You should be on guard against plagiarism at any time when writing a paper to be turned in. In some papers you will write, you will be assigned to use only your own ideas and will probably not have to worry about plagiarism. At any time, however, that you read anything in preparation for a paper or consciously recall anything that you have read or heard, you must be prepared to provide documentation.
Generally, when you use someone else’s ideas and/or words, you will either quote that person directly or you will paraphrase or summarize that person’s words. You must let the reader know which you are doing.
1. If you quote the source directly, you must
a. put quotation marks before and after that person’s words;
b. let the reader know the source by (1) putting a footnote number at the end of the quotation, or (2) putting at least the source’s name in parentheses after the quotation marks.
2. If you paraphrase (a paraphrase is about the same length as the original, but in different words) or if you summarize (a summary is a severely shortened version of the original), you must
a. introduce the source in some manner at the beginning of the passage being paraphrased (or summarized) so that a reader can tell where your idea stops and the other person’s begins;
b. state the ideas taken from the source in your own words and your own arrangement. It is possible to plagiarize sentence patterns as well as exact words. A handy rule: if, in a paraphrase or summary, you use a stretch of more than three words in their exact order from a source, you should put those words into quotation marks;
c. provide an exact source citation for the ideas paraphrased or summarized. This may be done either by footnote number at the end of the passages or by a parenthetical reference to the work and page(s). This citation provides credit to the author being used and allows the reader access to the material for further study.
3. You must also provide a footnote for any chart, graph, figure, table, summary, or other data taken directly from another source or any information derived from such materials.
When you are assigned a research paper or project, check with your instructor to determine what particular footnote style you should follow. If, at any time, you have questions or doubts as to whether or not you are plagiarizing, check with your instructor before you complete your paper.
Statement from Faculty Handbook
Faculty have a general responsibility to make students aware that the Honor Code governs all their academic work at UTC. Faculty should stress that, although the Honor Code applies only to student work, the principles which it embodies, especially the principle of giving proper credit for another’s ideas, are binding upon all members of the academic community. The Honor System at UTC places responsibility for maintaining academic honesty on the student, but faculty are free to supervise examinations and other graded work in whatever way they deem appropriate.
Either through their own observation or through reports from students, faculty members may confront suspected violations of the Honor Code. The faculty member’s handling of an incident of this sort should be guided by the following considerations:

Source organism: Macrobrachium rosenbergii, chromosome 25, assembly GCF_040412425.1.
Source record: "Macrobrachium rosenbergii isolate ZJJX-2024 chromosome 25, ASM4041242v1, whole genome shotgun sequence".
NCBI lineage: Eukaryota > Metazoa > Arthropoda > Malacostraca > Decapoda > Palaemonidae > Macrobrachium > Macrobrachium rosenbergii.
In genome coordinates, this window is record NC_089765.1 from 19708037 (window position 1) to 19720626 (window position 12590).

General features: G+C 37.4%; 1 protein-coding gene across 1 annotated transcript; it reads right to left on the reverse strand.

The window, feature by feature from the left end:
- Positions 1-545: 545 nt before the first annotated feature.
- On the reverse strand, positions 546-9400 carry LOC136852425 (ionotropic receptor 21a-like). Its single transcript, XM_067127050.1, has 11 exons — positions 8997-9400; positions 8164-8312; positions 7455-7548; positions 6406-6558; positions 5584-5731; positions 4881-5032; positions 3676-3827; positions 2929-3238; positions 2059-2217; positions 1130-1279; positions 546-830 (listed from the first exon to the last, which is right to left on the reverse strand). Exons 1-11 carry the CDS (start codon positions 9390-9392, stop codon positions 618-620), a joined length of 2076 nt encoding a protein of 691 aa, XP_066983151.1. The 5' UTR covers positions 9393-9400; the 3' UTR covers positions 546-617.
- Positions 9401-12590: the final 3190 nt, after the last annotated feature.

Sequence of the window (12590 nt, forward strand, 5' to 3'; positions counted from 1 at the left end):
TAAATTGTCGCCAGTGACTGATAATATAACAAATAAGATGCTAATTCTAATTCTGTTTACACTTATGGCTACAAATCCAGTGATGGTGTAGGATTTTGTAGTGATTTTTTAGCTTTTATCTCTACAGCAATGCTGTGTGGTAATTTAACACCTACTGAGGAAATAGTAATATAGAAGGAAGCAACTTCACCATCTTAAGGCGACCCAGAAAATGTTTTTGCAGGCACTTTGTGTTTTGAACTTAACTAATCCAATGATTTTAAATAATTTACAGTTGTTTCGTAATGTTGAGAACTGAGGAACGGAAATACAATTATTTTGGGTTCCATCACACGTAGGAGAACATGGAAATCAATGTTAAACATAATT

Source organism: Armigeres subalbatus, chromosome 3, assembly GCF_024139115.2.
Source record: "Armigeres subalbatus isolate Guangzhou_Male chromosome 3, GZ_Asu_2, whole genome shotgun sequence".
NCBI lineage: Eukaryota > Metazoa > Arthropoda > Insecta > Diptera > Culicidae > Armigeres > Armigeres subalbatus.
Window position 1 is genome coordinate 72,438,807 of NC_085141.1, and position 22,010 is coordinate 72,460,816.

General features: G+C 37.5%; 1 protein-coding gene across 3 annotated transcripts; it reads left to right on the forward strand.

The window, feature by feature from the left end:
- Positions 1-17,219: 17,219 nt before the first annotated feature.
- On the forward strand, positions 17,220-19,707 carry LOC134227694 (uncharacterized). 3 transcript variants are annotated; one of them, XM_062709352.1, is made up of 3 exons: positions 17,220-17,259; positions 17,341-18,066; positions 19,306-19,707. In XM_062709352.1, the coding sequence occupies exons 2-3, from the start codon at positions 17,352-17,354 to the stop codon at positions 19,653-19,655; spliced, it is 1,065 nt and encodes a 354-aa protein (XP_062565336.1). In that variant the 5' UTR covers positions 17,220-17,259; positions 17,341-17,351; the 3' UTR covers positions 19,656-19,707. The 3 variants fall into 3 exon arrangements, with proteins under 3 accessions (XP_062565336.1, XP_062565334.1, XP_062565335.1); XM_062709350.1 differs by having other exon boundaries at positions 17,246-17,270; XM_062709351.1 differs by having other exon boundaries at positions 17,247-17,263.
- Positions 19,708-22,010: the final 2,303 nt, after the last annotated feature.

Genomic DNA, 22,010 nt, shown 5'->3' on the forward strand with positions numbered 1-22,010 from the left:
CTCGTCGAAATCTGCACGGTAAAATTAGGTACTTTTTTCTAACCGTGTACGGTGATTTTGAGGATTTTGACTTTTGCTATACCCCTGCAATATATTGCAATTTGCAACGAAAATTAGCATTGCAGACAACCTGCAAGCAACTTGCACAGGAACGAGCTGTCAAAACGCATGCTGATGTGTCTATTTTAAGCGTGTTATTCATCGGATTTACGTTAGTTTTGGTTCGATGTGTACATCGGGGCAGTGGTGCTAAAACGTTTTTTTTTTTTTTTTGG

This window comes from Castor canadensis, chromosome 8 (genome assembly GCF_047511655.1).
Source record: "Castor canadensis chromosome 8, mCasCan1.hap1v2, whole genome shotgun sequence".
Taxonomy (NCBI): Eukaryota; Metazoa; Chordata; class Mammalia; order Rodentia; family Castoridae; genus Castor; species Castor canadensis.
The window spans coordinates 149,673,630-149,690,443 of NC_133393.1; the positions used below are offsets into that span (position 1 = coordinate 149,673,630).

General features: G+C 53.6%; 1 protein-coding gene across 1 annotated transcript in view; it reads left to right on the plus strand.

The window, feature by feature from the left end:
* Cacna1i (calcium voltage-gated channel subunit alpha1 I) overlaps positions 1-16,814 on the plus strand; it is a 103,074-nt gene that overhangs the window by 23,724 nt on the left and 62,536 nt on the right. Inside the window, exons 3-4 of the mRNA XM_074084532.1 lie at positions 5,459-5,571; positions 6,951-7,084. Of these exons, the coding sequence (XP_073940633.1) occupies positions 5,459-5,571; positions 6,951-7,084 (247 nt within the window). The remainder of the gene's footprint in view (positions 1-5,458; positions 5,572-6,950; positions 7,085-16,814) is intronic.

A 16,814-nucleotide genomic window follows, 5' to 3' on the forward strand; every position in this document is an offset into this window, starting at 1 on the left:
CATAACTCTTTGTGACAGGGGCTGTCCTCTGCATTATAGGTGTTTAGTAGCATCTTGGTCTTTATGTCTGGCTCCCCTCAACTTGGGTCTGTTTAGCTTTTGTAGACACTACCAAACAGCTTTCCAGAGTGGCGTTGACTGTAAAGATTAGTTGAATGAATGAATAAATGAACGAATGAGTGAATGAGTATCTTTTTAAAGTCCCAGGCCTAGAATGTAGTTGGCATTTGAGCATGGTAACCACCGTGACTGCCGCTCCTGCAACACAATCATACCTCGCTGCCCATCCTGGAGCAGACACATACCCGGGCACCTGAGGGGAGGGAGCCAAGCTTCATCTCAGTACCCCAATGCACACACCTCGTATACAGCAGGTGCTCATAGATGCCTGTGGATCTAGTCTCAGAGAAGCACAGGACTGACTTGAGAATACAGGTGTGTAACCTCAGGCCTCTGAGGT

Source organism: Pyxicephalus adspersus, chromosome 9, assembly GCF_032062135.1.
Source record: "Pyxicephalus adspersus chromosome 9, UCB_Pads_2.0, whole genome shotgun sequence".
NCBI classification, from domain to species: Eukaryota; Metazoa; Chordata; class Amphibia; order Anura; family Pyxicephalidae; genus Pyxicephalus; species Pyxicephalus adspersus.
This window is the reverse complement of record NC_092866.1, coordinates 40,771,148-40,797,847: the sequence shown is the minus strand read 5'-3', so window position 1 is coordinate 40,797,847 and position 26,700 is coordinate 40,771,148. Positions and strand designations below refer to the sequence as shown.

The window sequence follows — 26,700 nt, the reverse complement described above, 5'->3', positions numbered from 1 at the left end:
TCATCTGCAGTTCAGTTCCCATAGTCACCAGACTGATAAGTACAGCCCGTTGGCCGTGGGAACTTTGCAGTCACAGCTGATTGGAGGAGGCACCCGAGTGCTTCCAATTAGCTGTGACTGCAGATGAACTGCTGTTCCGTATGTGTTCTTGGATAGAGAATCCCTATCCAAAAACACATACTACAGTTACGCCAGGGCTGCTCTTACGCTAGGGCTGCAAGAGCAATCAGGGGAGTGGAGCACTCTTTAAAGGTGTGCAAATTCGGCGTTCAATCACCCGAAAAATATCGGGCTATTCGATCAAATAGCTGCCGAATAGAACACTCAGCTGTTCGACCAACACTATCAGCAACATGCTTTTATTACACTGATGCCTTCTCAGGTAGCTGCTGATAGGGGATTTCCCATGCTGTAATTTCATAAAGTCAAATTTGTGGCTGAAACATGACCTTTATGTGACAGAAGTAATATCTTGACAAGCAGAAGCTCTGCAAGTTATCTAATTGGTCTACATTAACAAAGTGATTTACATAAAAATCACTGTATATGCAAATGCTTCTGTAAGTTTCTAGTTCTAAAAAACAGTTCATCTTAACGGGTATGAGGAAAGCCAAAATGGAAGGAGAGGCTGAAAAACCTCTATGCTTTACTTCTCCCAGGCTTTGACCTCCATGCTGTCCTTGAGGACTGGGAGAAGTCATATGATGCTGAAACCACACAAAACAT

a. The faculty member will need to make a preliminary judgement about the seriousness of the incident. Specifically, he or she will need to judge whether it is a possible violation of the Honor Code or whether it is the result of a student’s failure to master certain academic skills, especially writing skills. If the incident appears to be a violation of the Honor Code, the faculty member must then decide whether the seriousness of the incident and the evidence are sufficient to justify a formal report to the Honor Court. In reaching both of these decisions, faculty members are strongly encouraged to consult with the chair of the Honor Court.
b. A student who is accused of or penalized for academic dishonesty has a right to a hearing before an individual or committee selected by the Chancellor. This right is provided by a State law, the Uniform Administrative Procedures Act. A student may choose as an alternative a hearing before the Honor Court. If a faculty member chooses not to report an instance of apparent academic dishonesty to the Honor Court, the faculty member should not penalize the students involved without their knowledge or consent.
c. If a hearing of either type is held, a faculty member may be asked to attend as a witness. The faculty member has the obligation, when called upon, to present a clear and impartial account of the incident in question and to present to the hearing body any relevant evidence, especially written evidence, at the faculty member’s disposal. The faculty member’s role in such a hearing is not that of a prosecutor.
d. Faculty members are sometimes concerned about legal liability they may incur as the result of handling cases of academic dishonesty. Should a student choose to be represented by legal counsel at an Honor Court or APA hearing, an attorney from the UT Office of the General Counsel will be present to represent the interests of the faculty member. Should a court case result from an instance of suspected academic dishonesty, a University attorney will be available to defend a faculty member acting within the scope of his or her duties.
e. Faculty members are strongly encouraged to report suspected violations of the Honor Code to the Honor Court. The Honor Court is empowered to impose penalties more severe than those which an individual faculty member can impose. Only through the process of reporting suspected violations will it be possible to identify and deal with students whose academic work is habitually dishonest. There are, however, cases of dishonesty which are so ambiguous that they are not readily resolved through process of a formal hearing. Faculty may choose to handle such cases through a conference with the parties involved as long as students are informed of their right to a hearing. Again, the chair of the Honor Court is available to consult with faculty about any instance of suspected academic dishonesty.